I spent several hours today engaged in a poetic expedition to Paekakariki, which is a small town on the Kapiti Coast north of Wellington – a rather beautiful small town nestled in the sandhills by the sea.
Helen Rickerby, Harvey Molloy and I travelled up in Harvey’s car to rendezvous with Helen Heath at the Paekakariki School Fair and give a joint poetry reading. Helen Heath set up the gig, and the rest of us were pleased to have the chance to take part.
I had very little idea what to expect, but I thoroughly enjoyed the day – though the heat was a bit much for my cold-adapted blood; the Kapiti Coast is usually hotter than Wellington, and by the time we got there just after 11am, Paekakariki was sweltering. The fair was big – I’ve never seen a fair with three different types of bouncy castle before, though I’m sure you city slicker types see that all the time. We moved through the fair to the hall, and set out our stall. We all had things to sell:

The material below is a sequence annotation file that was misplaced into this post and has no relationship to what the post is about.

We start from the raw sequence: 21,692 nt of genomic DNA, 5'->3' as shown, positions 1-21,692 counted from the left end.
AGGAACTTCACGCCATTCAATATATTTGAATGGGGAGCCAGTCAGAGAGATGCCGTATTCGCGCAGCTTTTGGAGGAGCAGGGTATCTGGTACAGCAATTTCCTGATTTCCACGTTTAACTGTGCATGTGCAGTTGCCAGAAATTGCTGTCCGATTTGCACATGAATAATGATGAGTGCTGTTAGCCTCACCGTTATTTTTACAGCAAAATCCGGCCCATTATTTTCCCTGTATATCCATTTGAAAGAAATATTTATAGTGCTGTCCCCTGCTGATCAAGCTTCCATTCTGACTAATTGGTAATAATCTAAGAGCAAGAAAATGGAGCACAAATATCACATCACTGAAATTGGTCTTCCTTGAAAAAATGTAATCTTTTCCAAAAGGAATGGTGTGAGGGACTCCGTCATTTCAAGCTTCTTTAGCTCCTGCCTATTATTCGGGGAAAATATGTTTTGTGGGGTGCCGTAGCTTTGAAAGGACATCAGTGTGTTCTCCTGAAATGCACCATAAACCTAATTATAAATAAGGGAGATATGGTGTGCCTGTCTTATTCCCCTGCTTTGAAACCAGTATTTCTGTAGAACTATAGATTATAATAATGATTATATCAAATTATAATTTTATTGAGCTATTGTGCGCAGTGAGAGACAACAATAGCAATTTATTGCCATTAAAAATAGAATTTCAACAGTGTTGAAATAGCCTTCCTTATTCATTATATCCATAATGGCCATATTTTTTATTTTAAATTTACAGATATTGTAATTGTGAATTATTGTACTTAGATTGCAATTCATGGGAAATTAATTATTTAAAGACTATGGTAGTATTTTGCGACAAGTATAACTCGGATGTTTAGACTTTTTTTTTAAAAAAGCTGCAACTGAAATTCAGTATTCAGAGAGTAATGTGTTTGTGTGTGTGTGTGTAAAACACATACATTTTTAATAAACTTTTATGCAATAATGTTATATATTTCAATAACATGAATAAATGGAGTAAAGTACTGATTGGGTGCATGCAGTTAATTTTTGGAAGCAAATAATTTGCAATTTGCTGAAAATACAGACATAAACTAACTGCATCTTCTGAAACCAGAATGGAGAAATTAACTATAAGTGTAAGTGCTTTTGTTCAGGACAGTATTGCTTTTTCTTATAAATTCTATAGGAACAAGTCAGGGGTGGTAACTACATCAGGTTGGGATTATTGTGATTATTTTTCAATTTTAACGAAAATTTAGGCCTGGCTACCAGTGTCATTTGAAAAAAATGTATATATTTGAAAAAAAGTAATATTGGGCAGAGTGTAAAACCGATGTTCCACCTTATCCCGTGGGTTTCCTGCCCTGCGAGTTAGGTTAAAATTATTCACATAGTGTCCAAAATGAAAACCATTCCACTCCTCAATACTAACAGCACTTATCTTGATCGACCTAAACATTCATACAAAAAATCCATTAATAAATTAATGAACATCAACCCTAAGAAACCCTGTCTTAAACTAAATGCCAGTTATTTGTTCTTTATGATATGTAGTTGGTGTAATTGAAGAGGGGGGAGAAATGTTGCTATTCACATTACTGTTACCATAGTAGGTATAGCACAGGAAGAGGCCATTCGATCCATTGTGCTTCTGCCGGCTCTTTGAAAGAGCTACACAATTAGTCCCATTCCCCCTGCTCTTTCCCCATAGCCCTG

Helen Heath: CD “Seven Paekakariki Poets Reading”
Harvey Molloy: New poetry collection Moonshot
Helen Rickerby: New poetry collection My Iron Spine; previous collection Abstract Internal Furniture; and JAAM 26 – Helen publishes JAAM.
Tim Jones: Recent poetry collection All Blacks’ Kitchen Gardens and first poetry collection Boat People; new short story collection Transported and first short story collection Extreme Weather Events.
We did two reading sessions, half an hour apart, with a fine performance by a Thai dance troupe in between. I found the first session hard going, because most of the notional audience were actually in the hall to eat their lunch; but, by the second session, more of the people in the hall were paying attention – and if they weren’t, Harvey got their attention with the first poem he read! The sales table ticked along well, each of us met some people we knew whom we didn’t know would be there, and afterwards, we had a good time checking out Helen Heath’s craft stall and haunting the book stall, where it was lovely to see Dinah Hawken again.
Doing a solo reading can be stressful, and if the audience isn’t responding, there’s really nowhere to turn. Doing a joint reading with friends was fun, supportive, social, and as it turns out, profitable as well. If you’ve got an event coming up in the Wellington region which could benefit from a visiting poet or three, please get in touch!